of Thrones catch­phrase, the swamp is dark and full of ter­rors. And few, if any, mu­si­cians tell these tales as con­vinc­ingly as Tony Joe does. “Tell me a swamp story, not like the ones on TV,” White sings in his wiz­ened bari­tone. “I want to hear about the old saw mill, where the woman went crazy.” This al­bum is full of sto­ries of bad winds, chil­dren of the hoodoo, hoochie women, back­woods bayou cross­roads, love gone wrong, and hun­gry ga­tors. Just about every song here has a laid-back — and swampy — groove em­bel­lished with sub­tle psy­che­delic gui­tars. Since his late-’60s “Polk Salad An­nie” hey­day, Tony Joe has only grown leaner, meaner, and spook­ier. Visit www.tonyjoe­white .com be­fore the ga­tors get your granny. ▼ Gon’ Booga­loo by C.W. Stonek­ing. Some­times I think Stonek­ing is the Aus­tralian rein­car­na­tion of Em­mett Miller, that great yo­del­ing Amer­i­can min­strel-show/hokum mas­ter who recorded “Lovesick Blues” years be­fore Hank Wil­liams did. His lat­est al­bum does noth­ing to dis­pel that sus­pi­cion. Armed with his Na­tional gui­tar, bow tie, and a hot lit­tle band, Stonek­ing con­jures up images of se­cret af­ter-hours vaude­ville shows. The lo-fi record­ing adds to Stonek­ing’s an­ti­quated aura. Be­sides the ti­tle song, which sounds like Hank Bal­lard fronting a rock­a­billy band, the best tracks here are “The Zom­bie,” a ca­lypso-fla­vored dance tune, and the sim­ply lovely “On a Desert Isle.” Booga­loo over to www.cw­stonek­ing.com. ▼ Lords & Ladies by The Up­per Crust and The Gran­nies. This is a split al­bum by a hard-rock­ing Bos­ton band that dress up like 18th-cen­tury pow­dered­wigged fops and an in­sane San Fran­cisco punk group that cos­tume them­selves like a night­mare ver­sion of your grand­mother’s bridge club. The two groups toured to­gether last year, which must have been quite a spec­ta­cle.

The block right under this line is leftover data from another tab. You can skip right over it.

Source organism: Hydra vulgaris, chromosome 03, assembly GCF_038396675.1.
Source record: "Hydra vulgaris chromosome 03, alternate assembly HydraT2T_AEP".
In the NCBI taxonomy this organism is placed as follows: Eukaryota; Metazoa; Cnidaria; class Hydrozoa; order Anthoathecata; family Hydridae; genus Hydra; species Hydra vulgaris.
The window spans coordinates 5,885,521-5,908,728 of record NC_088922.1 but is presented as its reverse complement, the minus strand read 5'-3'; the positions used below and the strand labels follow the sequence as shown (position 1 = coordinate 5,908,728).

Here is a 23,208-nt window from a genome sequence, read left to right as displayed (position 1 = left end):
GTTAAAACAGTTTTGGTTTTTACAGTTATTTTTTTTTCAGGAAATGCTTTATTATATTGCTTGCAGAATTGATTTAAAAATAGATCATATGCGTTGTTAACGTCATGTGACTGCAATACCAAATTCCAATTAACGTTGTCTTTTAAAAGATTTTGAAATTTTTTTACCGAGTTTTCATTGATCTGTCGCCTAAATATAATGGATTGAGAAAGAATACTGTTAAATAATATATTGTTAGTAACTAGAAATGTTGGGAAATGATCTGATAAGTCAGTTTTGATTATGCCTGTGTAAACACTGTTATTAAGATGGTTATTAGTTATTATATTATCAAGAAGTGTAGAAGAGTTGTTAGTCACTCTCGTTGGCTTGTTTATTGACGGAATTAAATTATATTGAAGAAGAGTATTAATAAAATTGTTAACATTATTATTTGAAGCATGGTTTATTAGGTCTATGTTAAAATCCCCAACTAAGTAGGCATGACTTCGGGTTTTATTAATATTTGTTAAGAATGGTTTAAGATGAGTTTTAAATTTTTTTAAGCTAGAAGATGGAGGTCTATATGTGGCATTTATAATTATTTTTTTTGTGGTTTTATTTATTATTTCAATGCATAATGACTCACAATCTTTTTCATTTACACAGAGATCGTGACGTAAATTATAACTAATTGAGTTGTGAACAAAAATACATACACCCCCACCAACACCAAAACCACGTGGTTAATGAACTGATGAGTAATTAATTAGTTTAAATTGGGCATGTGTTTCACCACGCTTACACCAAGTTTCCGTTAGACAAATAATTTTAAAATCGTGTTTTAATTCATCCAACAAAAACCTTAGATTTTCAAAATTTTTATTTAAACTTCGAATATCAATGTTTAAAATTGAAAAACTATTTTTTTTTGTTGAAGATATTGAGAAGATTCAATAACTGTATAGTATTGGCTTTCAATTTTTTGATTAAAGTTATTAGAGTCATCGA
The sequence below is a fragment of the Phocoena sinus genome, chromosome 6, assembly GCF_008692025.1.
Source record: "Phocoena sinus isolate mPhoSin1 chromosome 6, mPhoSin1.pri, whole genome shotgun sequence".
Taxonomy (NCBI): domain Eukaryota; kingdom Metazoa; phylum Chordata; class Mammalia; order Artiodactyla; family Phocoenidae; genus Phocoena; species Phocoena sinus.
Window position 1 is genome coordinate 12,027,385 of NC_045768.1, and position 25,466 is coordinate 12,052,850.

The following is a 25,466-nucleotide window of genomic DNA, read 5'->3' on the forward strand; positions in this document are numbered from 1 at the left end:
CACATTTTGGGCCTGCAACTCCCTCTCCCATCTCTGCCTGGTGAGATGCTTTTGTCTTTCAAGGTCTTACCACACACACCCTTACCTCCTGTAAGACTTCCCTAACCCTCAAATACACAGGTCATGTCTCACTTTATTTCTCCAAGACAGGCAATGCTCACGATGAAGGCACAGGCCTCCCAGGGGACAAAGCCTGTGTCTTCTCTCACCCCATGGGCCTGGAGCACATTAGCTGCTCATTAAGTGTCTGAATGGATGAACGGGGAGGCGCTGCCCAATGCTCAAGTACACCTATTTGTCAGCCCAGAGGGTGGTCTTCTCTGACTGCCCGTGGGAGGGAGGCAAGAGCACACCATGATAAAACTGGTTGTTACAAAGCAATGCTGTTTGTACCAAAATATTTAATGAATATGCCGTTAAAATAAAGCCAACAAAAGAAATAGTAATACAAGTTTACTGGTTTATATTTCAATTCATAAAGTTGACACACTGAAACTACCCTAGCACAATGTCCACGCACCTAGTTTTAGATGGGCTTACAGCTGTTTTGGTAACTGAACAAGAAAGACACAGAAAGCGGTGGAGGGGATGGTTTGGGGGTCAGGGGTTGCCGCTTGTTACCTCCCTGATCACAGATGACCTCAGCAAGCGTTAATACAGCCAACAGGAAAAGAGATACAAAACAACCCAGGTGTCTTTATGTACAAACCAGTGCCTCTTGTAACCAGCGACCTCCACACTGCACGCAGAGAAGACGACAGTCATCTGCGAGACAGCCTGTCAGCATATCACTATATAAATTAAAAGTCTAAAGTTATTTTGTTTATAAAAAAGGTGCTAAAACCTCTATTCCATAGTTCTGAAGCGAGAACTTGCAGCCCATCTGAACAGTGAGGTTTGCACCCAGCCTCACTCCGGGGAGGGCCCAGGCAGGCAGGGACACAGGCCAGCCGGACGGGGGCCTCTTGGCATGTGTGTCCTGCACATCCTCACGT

I’ll ad­mit up­front that I’m bi­ased — I’ve been a Gran­nies fan for a few years now — so when I got this CD I went straight to the Gran­nies’ sec­tion: The last five songs are five strong kicks in the teeth, which I mean in the nicest pos­si­ble way. It’s fu­ri­ous filth that makes you want to joy­fully smash things. That’s es­pe­cially true for the last track, “Sky­lab” — the mu­si­cal equiv­a­lent of be­ing struck by a hunk of burn­ing de­bris fall­ing from space.

The only dis­ap­point­ing thing about the Gran­nies here is that there are only five songs. The Up­per Crust play a more ragged ver­sion of an AC/DC in­spired sound on their al­lot­ted songs — all live record­ings. They ain’t bad. but they ain’t The Gran­nies. I’d trade the Crusts’ five songs for five more Gran­nies tunes any day. Find Lords & Ladies at www.saus­tex.com/ LORDS---LADIES.html.

Rain Crow is full of sto­ries of bad winds, chil­dren of the hoodoo, hoochie women, back­woods bayou cross­roads, love gone wrong, and hun­gry ga­tors.

Slim Cessna’s Auto Club; photo Gary Isaacs